**Question:**

The sum of the perimeter of a circle and square is *k*, where *k* is some constant. Prove that the sum of their areas is least when the side of square is double the radius of the circle.

**Solution:**

Let *r* be the radius of the circle and *a* be the side of the square.

Then, we have:

$2 \pi r+4 a=k$ (where $k$ is constant)

$\Rightarrow a=\frac{k-2 \pi r}{4}$

The sum of the areas of the circle and the square (*A)* is given by,

$A=\pi r^{2}+a^{2}=\pi r^{2}+\frac{(k-2 \pi r)^{2}}{16}$

$\therefore \frac{d A}{d r}=2 \pi r+\frac{2(k-2 \pi r)(-2 \pi)}{16}=2 \pi r-\frac{\pi(k-2 \pi r)}{4}$

Now,$\frac{d A}{d r}=0$

$\Rightarrow 2 \pi r=\frac{\pi(k-2 \pi r)}{4}$

$8 r=k-2 \pi r$

$\Rightarrow(8+2 \pi) r=k$

$\Rightarrow r=\frac{k}{8+2 \pi}=\frac{k}{2(4+\pi)}$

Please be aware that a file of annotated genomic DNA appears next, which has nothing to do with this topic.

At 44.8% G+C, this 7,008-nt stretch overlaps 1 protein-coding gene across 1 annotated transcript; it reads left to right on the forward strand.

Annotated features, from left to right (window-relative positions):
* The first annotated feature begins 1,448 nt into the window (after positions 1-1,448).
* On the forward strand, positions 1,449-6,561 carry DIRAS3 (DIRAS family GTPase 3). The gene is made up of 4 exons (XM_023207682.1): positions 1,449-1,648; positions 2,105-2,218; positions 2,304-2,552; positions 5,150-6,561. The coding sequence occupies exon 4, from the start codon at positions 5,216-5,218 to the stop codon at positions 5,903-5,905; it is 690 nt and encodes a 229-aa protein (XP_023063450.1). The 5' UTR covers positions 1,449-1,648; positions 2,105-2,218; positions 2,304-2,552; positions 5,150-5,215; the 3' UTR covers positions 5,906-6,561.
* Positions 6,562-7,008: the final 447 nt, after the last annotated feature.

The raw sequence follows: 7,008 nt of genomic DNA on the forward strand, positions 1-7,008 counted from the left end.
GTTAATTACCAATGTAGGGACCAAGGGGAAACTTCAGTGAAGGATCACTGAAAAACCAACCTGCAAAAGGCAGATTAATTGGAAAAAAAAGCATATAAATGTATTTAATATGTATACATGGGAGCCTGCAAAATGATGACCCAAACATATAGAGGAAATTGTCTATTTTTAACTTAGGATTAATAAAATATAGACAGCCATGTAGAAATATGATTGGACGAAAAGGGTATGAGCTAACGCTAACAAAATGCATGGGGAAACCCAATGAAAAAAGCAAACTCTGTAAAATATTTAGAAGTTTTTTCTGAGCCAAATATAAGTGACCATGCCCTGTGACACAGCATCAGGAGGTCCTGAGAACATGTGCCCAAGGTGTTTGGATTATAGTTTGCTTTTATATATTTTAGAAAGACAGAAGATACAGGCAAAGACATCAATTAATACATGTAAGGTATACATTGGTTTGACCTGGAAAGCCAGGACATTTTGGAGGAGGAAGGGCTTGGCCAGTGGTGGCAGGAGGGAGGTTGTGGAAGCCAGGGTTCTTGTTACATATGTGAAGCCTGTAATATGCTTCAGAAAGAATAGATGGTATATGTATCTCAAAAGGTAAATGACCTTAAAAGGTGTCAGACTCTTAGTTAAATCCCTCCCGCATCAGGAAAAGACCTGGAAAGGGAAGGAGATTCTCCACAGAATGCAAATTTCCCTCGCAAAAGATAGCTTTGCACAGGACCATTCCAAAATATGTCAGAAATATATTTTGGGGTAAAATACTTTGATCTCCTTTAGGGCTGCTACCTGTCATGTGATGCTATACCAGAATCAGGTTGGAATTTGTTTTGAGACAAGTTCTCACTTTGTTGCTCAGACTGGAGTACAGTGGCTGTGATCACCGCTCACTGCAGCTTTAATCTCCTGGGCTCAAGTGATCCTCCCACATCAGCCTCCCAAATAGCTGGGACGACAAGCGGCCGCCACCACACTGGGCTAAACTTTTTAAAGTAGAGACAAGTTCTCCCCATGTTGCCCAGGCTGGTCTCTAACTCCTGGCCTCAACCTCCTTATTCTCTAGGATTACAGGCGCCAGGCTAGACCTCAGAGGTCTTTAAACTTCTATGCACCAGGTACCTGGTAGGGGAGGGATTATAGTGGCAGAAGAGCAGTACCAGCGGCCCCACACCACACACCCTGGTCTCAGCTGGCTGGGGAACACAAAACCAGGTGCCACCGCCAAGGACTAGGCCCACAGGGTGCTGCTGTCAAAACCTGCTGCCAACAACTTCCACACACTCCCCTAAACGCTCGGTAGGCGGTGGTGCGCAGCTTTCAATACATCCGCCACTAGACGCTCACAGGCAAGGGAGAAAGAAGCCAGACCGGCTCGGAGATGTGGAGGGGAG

Now, $\frac{d^{2} A}{d r^{2}}=2 \pi+\frac{\pi^{2}}{2}>0$

$\therefore$ When $r=\frac{k}{2(4+\pi)}, \frac{d^{2} A}{d r^{2}}>0$

$\therefore$ The sum of the areas is least when $r=\frac{k}{2(4+\pi)}$.

When $r=\frac{k}{2(4+\pi)}, a=\frac{k-2 \pi\left[\frac{k}{2(4+\pi)}\right]}{4}=\frac{k(4+\pi)-\pi k}{4(4+\pi)}=\frac{4 k}{4(4+\pi)}=\frac{k}{4+\pi}=2 r$.

Hence, it has been proved that the sum of their areas is least when the side of the square is double the radius of the circle.

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